What we've been waiting for all week long

Morris Dalla Costa, Free Press sports columnist

, Last Updated: 10:32 AM ET

On a night when everyone was wondering whether there were any Canadian men skaters who would respond as champions, the answer came back a resounding Mabee. The men's final last night turned into something that had been missing so far this week -- a competition that skaters were prepared to win rather than watch someone else lose.

It was a week of mediocrity for the men. But after the first gate, one got the feeling that would change.

Tillsonburg's Chris Mabee skated first in the final group of six and left the sold-out crowd at the John Labatt Centre on its feet.

"It's was the performance of a lifetime, for sure," Mabee said after finishing with a final score of 206.85. It allowed him to finish fifth and earn a spot on the national skating team.

After landing the last triple of his night, a triple salchow, he clapped his hands, yelled in sheer joy and broke into a huge grin.

"It's my worse jump and my legs at that time weren't the best," he said. "This was a lot of fun. From the moment I stepped on the ice, I was in a zone. I didn't exactly what I wanted to do."

He was followed immediately by Jeffrey Buttle, who led the competition going into the free skate. The question asked all week was who would respond to the pressure. Buttle did, with a memorial performance landing eight triple jumps and making only one error. It earned yet another standing ovation.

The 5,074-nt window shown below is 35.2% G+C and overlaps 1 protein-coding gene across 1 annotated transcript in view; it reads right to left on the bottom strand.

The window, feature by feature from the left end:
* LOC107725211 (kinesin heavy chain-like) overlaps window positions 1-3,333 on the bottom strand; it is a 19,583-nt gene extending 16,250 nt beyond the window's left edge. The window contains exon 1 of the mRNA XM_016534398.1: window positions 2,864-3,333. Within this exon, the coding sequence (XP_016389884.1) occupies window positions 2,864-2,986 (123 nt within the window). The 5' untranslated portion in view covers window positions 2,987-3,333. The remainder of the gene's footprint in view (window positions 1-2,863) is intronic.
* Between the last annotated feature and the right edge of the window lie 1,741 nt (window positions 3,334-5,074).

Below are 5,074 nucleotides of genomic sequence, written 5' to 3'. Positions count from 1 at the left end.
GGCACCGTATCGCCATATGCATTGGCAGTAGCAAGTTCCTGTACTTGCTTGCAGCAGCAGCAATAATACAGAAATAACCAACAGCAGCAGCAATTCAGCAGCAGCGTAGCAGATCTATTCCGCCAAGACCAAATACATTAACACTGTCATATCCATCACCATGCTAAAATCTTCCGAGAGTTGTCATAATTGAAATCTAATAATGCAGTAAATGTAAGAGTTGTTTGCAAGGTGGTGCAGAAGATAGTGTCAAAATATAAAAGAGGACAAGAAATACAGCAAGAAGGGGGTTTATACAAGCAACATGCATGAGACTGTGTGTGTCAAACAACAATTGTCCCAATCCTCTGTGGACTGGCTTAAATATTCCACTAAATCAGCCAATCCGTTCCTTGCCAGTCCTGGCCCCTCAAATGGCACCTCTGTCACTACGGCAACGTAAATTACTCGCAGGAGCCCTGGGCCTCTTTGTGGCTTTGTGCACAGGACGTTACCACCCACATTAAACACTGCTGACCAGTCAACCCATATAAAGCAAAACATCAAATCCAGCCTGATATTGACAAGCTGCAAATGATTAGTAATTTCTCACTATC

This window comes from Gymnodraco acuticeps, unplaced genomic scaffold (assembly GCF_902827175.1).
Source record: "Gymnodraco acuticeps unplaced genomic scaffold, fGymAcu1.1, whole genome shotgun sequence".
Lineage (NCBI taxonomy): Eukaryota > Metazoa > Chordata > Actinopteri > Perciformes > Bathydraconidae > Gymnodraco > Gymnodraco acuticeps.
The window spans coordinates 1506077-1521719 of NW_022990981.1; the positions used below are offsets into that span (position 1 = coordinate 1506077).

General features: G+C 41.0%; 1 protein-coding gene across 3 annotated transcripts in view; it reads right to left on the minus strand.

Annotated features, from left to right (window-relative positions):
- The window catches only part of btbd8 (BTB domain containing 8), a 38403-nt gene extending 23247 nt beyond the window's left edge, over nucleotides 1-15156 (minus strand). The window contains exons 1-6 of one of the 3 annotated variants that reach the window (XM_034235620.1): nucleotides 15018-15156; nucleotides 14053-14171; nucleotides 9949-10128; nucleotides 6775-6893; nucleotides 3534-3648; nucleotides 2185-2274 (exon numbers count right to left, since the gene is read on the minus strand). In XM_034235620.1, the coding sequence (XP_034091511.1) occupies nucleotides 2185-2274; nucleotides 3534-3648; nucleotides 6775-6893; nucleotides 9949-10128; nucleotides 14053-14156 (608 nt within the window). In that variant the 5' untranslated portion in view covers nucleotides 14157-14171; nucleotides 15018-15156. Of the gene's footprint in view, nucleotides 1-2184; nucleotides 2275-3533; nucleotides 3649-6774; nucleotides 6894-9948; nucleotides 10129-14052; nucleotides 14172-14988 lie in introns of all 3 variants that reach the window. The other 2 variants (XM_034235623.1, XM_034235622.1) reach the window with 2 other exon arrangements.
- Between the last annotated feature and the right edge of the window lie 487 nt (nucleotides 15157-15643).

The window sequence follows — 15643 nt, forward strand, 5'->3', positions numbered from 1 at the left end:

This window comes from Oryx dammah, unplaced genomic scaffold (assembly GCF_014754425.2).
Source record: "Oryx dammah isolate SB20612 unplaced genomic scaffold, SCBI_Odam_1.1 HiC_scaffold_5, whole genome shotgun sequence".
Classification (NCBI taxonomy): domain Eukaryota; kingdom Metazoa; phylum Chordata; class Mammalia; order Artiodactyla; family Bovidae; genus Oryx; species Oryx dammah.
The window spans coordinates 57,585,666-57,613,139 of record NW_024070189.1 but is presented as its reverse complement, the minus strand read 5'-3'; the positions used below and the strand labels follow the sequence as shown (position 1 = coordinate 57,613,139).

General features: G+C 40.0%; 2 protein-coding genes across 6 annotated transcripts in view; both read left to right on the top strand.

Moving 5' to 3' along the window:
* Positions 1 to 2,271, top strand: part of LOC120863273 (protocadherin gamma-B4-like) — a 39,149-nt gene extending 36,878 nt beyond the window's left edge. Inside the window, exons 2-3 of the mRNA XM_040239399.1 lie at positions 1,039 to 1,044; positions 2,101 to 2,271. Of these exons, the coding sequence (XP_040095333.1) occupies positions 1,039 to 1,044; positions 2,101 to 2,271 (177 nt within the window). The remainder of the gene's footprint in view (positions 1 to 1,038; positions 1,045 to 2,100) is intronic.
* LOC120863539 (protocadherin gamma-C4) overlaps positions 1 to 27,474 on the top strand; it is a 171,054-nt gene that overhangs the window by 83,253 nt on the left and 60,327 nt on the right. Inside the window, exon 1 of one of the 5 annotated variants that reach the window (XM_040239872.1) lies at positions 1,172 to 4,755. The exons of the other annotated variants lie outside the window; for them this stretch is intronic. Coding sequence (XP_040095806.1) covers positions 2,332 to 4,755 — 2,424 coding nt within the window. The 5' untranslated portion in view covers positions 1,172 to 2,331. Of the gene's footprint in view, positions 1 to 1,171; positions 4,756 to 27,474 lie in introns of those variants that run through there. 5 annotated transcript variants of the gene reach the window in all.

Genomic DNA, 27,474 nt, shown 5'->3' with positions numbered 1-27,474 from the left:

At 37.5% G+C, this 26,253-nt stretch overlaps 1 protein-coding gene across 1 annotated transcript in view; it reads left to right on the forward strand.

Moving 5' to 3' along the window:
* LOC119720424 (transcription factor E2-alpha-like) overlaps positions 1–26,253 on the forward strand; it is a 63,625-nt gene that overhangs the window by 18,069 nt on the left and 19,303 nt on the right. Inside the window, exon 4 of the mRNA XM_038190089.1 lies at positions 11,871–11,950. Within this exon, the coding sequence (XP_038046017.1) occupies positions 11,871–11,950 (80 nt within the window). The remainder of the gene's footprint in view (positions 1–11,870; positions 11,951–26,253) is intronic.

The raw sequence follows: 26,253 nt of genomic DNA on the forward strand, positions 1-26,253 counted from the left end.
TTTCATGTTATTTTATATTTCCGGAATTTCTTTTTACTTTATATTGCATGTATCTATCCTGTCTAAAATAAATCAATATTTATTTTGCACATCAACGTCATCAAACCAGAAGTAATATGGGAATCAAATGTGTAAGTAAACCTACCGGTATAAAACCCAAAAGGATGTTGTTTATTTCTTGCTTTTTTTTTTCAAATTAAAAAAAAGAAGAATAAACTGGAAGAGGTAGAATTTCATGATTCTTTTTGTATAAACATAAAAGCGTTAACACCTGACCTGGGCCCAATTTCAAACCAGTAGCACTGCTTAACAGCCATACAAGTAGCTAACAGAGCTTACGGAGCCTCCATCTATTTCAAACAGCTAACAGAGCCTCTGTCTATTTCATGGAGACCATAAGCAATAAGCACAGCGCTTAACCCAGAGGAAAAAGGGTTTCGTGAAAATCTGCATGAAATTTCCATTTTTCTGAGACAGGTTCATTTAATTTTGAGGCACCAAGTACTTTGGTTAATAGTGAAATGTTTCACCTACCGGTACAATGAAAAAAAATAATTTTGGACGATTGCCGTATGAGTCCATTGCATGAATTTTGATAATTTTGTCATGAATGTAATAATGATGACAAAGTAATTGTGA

His total score of 262.23 left defending champion Emanual Sandhu, who was already trailing, with no wiggle room.

Which Sandhu would show up? The man capable of being a champion or the one who would fall flat on his butt. It turned out to be the Sandhu who doesn't leave much of an impression.

Sandhu wasn't aware of Buttle's score but it didn't matter. The on-again, off-again Sandhu passed on a his planned quadruple and didn't skate well enough to earn another championship.

With the strong performance of New Brunswick's Shawn Sawyer, Sandhu was fortunate to finish second and earn a trip to the world championships.

In the end, Buttle's performance was worthy of a championship. Until last night, the men's competition was but a shadow of what it once was. The legacy of Brian Orser, Kurt Browning and Elvis Stojko was proving hard to fill.

And there's Buttle, a 22-year-old without a quadruple jump in his arsenal. But Sandhu proved that having a quadruple and not having the ability or the strength to land it is like not having a quadruple at all.

He has repeatedly faced questions about his competitiveness and mental toughness.

The enigma that is Sandhu showed itself even within his program. He twice popped a quadruple turning one into a single and another into a double. Yet moments later he landed a perfect triple-triple-double.

His response to not winning the Canadian championship may be a testament to why the next-great may always be just that, the next great. "(Not winning the championship) is not that big of a deal," he said. "I've won it three times already."

But true champions don't settle for second best . . . ever, especially when their title is on the line.

Those who do are forever doomed to the title next-great in waiting.


Photos